Graeme McDowell: A Winner Again

Tiger Wood’s World Challenge at Sherwood Country Club in Thousand Oaks, California, handpicked 18 of the world’s best golfers, but in the end, it only came down to two.

All of the greats fell by the wayside except for the winner, Graeme McDowell, and his closest pursuer, Keegan Bradley. With three birdies on the back nine, Bradley did not go gently into the good night. But neither did McDowell who had four birdies against just one bogey (a fluke 3-putt) on his back nine. He won by three.

It’s his second victory in this tournament, the last one coming two years ago. Unfortunately, those were the only two victories in those two years and he confessed to the media that he had been a little less than candid in speaking with them during that time. 

We like to say that it’s all about the processes and going through the motions and trying to get better.  But let’s be honest, we all measure ourselves by the wins.  I can say that now.

For two years I’ve been saying things like [golf is about] processes and trying to get better and be patient and hopefully the wins will come.

So I’m just relieved really to have — so I guess I got fed up with telling everybody that I’m playing well, playing well.  I guess I’m relieved to get across the line and take some nice confidence into this little off period I’ve got coming up.

So was he lying to the media?

Yeah.  I wasn’t lying to you.  I’m just trying to say what I should be saying, I suppose.  We pay sports psychologists a lot of money to tell us to say that.

You know, it really is about the processes, but listen, we need to win.  That’s why we’re out here.  That’s what — winning breeds winning, and you know, it’s a long career if you can’t pick up a few trophies, that’s for sure, and well, it can be a short career as well.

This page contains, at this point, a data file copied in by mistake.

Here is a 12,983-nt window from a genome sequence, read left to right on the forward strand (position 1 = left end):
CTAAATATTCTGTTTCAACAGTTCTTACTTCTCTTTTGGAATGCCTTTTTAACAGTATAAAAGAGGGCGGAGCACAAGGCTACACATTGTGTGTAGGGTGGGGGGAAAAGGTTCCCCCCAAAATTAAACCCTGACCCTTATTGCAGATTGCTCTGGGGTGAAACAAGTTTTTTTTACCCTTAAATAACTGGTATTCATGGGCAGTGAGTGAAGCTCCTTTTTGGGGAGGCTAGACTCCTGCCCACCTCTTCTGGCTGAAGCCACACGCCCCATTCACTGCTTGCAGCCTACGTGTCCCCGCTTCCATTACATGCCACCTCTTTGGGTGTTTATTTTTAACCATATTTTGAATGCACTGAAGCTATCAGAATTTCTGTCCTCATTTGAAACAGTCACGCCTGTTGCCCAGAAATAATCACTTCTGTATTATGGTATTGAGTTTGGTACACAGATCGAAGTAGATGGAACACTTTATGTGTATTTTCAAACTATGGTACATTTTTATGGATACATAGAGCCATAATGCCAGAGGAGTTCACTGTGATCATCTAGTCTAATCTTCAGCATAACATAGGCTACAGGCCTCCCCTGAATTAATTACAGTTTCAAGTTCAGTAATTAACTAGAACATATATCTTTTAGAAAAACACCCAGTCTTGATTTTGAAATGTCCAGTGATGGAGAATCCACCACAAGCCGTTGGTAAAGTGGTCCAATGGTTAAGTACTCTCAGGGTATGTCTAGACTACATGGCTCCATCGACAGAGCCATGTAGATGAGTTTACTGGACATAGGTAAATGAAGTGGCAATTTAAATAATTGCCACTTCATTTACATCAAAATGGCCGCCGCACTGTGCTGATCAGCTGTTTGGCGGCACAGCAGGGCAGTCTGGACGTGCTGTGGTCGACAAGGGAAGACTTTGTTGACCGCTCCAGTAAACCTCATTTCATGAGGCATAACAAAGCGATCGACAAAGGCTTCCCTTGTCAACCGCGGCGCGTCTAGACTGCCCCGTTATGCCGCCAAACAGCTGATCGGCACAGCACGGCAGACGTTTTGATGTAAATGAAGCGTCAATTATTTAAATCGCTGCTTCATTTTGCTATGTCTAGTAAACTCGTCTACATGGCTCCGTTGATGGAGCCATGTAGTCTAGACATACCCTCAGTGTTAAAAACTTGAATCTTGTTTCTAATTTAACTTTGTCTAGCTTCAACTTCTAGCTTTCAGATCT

But you know, I know I’m good enough.  I think when you know you’re good enough, it gets even more frustrating.  That’s when you gotta tell yourself — I guess when I said to you guys it’s a process, I’m telling myself that.  I’m just trying to stay in the present, stay patient, and hopefully days like today will come.

That brought to mind his lackluster performance at the Ryder Cup. Not only did he agree that he was flat, he went a long way towards explaining just how much energy professional golf demands of a player.

Yeah, I think it’s fair to say I was not my best at the Ryder Cup.  I was burned out.  I was tired.  I was running on fumes.  I had two weeks off between the FedEx Playoffs and the Ryder Cup, and it wasn’t enough.  I needed to switch off completely.

It’s energy levels, though.  I made a mistake this summer.  I played too much golf.  Probably in hindsight I shouldn’t have played the first FedExCup playoff event, the Barclays.  But I played it.  It was too late to start withdrawing.  I was in too deep.

And then the Ryder Cup, you go there and you’re not going to find any energy there.  That’s a big week.  It’s a draining week, and I didn’t have it in the tank.  And that three weeks off [after that and before playing in the HSBC in China] was huge for me.